Cover Page           Towards a New       Paradigm to Resolve        the Software Crisis Author: Jeffrey G. Long (jefflong@...
Towards A New Paradigm to Resolve the Software CrisisVarious kinds of metrics have been used to indicate the scope and mag...
Towards A NewParadigm to Resolve the    Software Crisis    S f      Ci i         Jeff Long        Feb 5, 2003        jeffl...
PProposed A       d Agenda             d Current paradigm and consequences C      t     di      d thereof (15 minutes) Pro...
P diParadigm A way of looking at a subject        f l ki     t     bj t An example, pattern, archetype, or model A set of ...
CCurrent S ft      t Software P di                 Paradigm All applications are d fi d i t         li ti        defined i...
Algorithms are implemented as softwareEverything else, such as inventoryquantities or employee names is                   ...
IImmediate C    di t Consequences Every application requires a l t of E         li ti         i     lot f software, often ...
There is a l t of “maintenance” of theTh    i    lot f “ i t        ” f thsoftware    The software has to be changed as th...
The hTh changes t software th             to ft    themselves                            lintroduce new bugs    Extensive ...
AdditiAdditional A         l Assumptions                 ti Users know what they want and can communicate that to programm...
RResults t D t    lt to Date Increasing application backlog (maybe use open source software) 2/6 development projects canc...
High turnover of Chi f I fHi h t          f Chief Information                               tiOfficers (average tenure: 18...
LLessons L     d?        Learned? Subject experts cannot communicate all requirements to programmers     their expertise t...
A AltAn Alternative P di          ti Paradigm Remove most rules from software Represent rules in canonical form, as data i...
IImmediate C    di t Consequences Software size is reduced by 2+ orders of magnitude     simpler to create, manage, unders...
“Corporate” knowledge is externalized and is Corporatein a form anyone can see and understand    Knowledge is actionable b...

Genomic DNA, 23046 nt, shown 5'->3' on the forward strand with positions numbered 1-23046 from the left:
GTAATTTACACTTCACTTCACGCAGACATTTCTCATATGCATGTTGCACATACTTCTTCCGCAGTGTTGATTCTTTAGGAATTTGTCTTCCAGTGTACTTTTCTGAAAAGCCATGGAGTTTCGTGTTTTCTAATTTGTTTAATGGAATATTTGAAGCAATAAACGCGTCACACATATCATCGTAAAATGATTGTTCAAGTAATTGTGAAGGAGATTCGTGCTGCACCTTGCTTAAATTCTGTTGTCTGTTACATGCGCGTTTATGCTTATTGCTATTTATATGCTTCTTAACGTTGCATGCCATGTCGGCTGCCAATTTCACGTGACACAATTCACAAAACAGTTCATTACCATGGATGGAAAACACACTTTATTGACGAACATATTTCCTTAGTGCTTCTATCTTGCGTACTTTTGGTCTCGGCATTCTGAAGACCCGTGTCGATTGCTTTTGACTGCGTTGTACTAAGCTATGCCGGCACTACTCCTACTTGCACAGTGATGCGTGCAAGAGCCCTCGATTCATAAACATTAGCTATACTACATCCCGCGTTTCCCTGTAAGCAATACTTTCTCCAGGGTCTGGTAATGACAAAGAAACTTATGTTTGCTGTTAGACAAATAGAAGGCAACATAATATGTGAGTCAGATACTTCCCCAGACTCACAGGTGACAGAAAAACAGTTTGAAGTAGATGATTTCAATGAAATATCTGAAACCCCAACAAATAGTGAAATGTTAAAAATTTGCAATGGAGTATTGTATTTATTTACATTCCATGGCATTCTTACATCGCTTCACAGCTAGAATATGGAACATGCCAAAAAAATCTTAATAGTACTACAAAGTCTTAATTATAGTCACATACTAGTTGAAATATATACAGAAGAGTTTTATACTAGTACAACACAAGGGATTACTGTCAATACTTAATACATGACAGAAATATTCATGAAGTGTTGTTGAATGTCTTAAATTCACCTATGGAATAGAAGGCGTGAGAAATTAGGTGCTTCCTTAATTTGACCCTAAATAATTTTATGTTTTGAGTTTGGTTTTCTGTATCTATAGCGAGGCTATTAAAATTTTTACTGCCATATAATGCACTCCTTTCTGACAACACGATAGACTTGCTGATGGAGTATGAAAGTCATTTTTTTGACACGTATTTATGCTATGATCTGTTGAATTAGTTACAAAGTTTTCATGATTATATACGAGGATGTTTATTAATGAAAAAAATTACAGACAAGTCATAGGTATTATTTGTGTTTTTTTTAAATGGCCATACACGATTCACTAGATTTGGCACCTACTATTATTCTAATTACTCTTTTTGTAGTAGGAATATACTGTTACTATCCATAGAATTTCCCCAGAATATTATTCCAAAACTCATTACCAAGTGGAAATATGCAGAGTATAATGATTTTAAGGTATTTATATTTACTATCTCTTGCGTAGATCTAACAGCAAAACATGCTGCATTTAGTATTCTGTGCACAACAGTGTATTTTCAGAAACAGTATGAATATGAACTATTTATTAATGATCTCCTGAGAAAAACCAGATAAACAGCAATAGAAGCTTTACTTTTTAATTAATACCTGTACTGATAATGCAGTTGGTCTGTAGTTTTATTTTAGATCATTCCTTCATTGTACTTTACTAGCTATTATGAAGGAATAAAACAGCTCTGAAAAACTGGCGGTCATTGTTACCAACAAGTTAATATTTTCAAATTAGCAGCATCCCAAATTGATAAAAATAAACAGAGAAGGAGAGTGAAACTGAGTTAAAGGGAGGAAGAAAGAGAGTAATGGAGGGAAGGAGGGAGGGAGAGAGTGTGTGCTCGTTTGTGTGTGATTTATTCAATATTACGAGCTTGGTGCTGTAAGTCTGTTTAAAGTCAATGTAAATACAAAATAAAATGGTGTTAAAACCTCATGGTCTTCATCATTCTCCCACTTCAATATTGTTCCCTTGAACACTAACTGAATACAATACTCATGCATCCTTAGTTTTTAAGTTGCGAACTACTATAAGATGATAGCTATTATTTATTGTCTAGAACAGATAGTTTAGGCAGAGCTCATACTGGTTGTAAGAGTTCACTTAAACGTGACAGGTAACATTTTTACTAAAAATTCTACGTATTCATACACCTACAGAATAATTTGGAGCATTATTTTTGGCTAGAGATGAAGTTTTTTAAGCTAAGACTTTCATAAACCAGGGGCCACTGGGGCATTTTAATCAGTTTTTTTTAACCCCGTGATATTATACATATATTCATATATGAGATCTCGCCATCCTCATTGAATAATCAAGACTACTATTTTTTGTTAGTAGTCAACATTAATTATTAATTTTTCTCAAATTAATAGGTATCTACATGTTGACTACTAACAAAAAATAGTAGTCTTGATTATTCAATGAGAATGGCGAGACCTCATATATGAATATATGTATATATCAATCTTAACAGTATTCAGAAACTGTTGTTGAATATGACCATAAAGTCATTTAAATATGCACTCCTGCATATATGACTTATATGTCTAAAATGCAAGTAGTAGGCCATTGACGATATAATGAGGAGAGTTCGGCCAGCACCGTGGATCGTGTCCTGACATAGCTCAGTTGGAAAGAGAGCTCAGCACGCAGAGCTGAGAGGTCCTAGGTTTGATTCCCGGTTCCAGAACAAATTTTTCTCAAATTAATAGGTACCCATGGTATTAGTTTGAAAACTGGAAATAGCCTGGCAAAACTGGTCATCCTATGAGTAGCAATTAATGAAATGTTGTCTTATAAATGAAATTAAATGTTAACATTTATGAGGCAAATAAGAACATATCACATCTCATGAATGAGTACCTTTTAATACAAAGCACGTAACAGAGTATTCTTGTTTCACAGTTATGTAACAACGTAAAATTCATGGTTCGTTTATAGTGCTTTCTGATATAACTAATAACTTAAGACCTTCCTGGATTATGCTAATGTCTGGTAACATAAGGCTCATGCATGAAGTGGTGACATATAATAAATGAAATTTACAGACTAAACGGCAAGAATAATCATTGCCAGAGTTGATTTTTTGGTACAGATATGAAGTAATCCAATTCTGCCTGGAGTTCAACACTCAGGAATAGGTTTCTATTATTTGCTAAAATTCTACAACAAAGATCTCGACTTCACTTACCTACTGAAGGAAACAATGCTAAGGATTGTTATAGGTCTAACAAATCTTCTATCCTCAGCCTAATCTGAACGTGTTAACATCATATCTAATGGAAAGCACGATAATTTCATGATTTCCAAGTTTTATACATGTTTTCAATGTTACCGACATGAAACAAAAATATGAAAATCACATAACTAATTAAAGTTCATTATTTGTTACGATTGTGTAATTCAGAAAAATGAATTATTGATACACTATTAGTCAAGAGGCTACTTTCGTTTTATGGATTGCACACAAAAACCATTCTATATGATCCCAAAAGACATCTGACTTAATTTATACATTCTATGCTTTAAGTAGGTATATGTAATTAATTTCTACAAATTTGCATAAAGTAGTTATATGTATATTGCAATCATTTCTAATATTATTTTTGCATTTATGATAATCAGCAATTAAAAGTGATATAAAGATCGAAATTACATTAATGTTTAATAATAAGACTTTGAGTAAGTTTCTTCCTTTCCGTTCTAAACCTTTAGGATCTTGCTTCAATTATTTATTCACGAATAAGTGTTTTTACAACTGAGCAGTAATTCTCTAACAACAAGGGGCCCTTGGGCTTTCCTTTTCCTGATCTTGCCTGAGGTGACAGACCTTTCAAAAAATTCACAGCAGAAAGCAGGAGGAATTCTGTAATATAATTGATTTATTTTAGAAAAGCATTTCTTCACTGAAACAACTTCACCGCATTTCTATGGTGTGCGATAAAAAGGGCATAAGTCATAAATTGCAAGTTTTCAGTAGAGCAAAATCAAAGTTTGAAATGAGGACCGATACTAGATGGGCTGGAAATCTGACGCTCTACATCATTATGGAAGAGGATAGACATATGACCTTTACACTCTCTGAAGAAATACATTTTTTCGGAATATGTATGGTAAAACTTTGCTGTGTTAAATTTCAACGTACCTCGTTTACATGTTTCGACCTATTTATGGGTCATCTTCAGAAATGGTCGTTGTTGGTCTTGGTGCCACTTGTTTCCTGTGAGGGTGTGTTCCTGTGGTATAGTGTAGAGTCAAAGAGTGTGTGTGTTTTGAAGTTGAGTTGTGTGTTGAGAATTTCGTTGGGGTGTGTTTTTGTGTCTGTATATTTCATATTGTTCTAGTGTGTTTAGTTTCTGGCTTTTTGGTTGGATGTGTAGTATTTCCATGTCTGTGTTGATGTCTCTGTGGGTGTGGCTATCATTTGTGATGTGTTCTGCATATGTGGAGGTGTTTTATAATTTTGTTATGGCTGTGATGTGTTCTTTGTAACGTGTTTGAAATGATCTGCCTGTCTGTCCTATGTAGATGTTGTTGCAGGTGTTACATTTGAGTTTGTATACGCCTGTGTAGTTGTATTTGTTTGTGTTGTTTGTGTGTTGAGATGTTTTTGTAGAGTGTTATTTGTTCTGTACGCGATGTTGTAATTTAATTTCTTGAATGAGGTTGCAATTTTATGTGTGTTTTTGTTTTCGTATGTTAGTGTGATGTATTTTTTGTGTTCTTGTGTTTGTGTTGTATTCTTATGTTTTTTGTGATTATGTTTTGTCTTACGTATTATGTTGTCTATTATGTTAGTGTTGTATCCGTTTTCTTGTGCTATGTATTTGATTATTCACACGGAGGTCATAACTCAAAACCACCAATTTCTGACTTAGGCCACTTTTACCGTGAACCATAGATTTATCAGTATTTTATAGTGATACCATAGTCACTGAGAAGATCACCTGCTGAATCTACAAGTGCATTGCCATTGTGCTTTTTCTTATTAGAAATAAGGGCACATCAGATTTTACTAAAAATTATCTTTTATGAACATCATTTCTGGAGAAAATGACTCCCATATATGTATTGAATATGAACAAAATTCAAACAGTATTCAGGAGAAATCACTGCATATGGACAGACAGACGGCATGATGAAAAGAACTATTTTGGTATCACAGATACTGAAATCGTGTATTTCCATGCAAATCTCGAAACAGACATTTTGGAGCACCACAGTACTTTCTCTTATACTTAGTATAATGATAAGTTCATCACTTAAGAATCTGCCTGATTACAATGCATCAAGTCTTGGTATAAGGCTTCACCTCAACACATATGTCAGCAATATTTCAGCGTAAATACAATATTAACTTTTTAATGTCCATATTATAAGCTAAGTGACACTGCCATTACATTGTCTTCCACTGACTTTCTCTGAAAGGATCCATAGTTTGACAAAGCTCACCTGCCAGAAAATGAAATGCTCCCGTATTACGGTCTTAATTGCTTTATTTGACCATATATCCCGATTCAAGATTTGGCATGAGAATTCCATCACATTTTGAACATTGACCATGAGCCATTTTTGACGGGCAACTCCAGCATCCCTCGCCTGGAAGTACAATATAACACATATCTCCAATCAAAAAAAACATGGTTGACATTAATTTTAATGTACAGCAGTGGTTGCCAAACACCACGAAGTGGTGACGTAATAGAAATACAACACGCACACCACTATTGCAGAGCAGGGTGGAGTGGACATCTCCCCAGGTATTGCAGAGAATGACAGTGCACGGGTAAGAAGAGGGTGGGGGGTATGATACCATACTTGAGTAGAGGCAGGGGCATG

Programmers do not need to know orunderstand all rules, just enough todetermine the classes of rules and theproper animati...
RResults t D t    lt to Date  Commercial system: 7x growth with  $1K/month software expenseOther prototypes in language, b...
A l i of R lAnalysis f Rules Statement of rules and device for St t      t f l        dd i f executing them can be differe...
“If” values specify conditions under        l          if    diti      dwhich each rule is examined; these arecalled “f t ...
Factors become primary keys in thi dF t     b          i      k     i third-normal form RDBMSAlternate keys can be specifi...
One i fO informal, “molecular” rule (             l “ l     l ” l (e.g. ththreestrikes and you’re out in baseball) may bet...
Tens of thousands of rules can begrouped into a small number of classesbased on their syntax and semanticsThese classes ca...
I l     t tiImplementation Separation of rules i t classes d fi S       ti    f l into l           defines tables in the R...
The R l fTh Ruleform H            Hypothesis                th i Complex system structures are created by not-     necessa...
The C RE HypothesisTh CoRE H    th iWe can create “Competency Rule Engines”, or CoREs,  consisting of <50 ruleforms, that ...
Ultra-Structure is an Example ofNotational Engineering Many problems i science, government, th M         bl     in i      ...
R fReferences Long, J.,      Denning, D., Ultra-Structure: Long J and Denning D “Ultra-Structure: A design theory for comp...
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Towards a new paradigm to resolve the software crisis

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February 5, 2003: “Towards a New Paradigm to Resolve the Software Crisis”. Talk given at University of North Carolina, Chapel Hill.

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Towards a new paradigm to resolve the software crisis

  1. 1. Cover Page   Towards a New  Paradigm to Resolve  the Software Crisis Author: Jeffrey G. Long (jefflong@aol.com Date: February 5, 20033 Forum: Talk presented at the University of North Carolina, Chapel Hill.  Contents Page 1: Proposal Pages 2‐28: Slides (but no text) for presentation   License This work is licensed under the Creative Commons Attribution‐NonCommercial 3.0 Unported License. To view a copy of this license, visit http://creativecommons.org/licenses/by‐nc/3.0/ or send a letter to Creative Commons, 444 Castro Street, Suite 900, Mountain View, California, 94041, USA.  Uploaded June 27, 2011